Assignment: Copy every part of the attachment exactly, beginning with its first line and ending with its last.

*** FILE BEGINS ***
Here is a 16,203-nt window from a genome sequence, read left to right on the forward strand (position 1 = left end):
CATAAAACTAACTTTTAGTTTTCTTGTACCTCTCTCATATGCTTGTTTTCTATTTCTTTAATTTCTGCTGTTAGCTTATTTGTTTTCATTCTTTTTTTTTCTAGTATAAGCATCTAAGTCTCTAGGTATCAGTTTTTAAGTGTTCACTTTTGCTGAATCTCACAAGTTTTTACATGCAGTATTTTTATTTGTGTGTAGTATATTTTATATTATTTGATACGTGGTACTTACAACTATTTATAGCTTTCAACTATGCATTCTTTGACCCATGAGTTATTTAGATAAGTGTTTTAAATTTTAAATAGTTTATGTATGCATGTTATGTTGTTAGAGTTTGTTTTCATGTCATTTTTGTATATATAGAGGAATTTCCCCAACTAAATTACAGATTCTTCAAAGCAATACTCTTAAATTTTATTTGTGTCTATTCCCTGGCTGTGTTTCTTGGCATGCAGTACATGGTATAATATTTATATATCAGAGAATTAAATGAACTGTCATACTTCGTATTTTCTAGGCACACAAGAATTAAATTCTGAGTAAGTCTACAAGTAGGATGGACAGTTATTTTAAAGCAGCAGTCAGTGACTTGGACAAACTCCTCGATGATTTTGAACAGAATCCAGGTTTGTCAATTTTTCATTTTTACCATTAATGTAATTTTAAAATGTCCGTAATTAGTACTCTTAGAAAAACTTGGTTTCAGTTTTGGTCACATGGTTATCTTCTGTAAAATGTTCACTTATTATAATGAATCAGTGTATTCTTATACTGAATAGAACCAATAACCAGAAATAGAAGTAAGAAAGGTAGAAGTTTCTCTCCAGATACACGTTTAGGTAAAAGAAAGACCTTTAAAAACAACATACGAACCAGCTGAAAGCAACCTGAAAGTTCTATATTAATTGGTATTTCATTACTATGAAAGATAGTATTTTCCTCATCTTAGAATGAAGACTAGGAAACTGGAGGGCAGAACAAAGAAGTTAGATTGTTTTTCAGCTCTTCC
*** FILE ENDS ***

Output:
Here is a 16,203-nt window from a genome sequence, read left to right on the forward strand (position 1 = left end):
CATAAAACTAACTTTTAGTTTTCTTGTACCTCTCTCATATGCTTGTTTTCTATTTCTTTAATTTCTGCTGTTAGCTTATTTGTTTTCATTCTTTTTTTTTCTAGTATAAGCATCTAAGTCTCTAGGTATCAGTTTTTAAGTGTTCACTTTTGCTGAATCTCACAAGTTTTTACATGCAGTATTTTTATTTGTGTGTAGTATATTTTATATTATTTGATACGTGGTACTTACAACTATTTATAGCTTTCAACTATGCATTCTTTGACCCATGAGTTATTTAGATAAGTGTTTTAAATTTTAAATAGTTTATGTATGCATGTTATGTTGTTAGAGTTTGTTTTCATGTCATTTTTGTATATATAGAGGAATTTCCCCAACTAAATTACAGATTCTTCAAAGCAATACTCTTAAATTTTATTTGTGTCTATTCCCTGGCTGTGTTTCTTGGCATGCAGTACATGGTATAATATTTATATATCAGAGAATTAAATGAACTGTCATACTTCGTATTTTCTAGGCACACAAGAATTAAATTCTGAGTAAGTCTACAAGTAGGATGGACAGTTATTTTAAAGCAGCAGTCAGTGACTTGGACAAACTCCTCGATGATTTTGAACAGAATCCAGGTTTGTCAATTTTTCATTTTTACCATTAATGTAATTTTAAAATGTCCGTAATTAGTACTCTTAGAAAAACTTGGTTTCAGTTTTGGTCACATGGTTATCTTCTGTAAAATGTTCACTTATTATAATGAATCAGTGTATTCTTATACTGAATAGAACCAATAACCAGAAATAGAAGTAAGAAAGGTAGAAGTTTCTCTCCAGATACACGTTTAGGTAAAAGAAAGACCTTTAAAAACAACATACGAACCAGCTGAAAGCAACCTGAAAGTTCTATATTAATTGGTATTTCATTACTATGAAAGATAGTATTTTCCTCATCTTAGAATGAAGACTAGGAAACTGGAGGGCAGAACAAAGAAGTTAGATTGTTTTTCAGCTCTTCC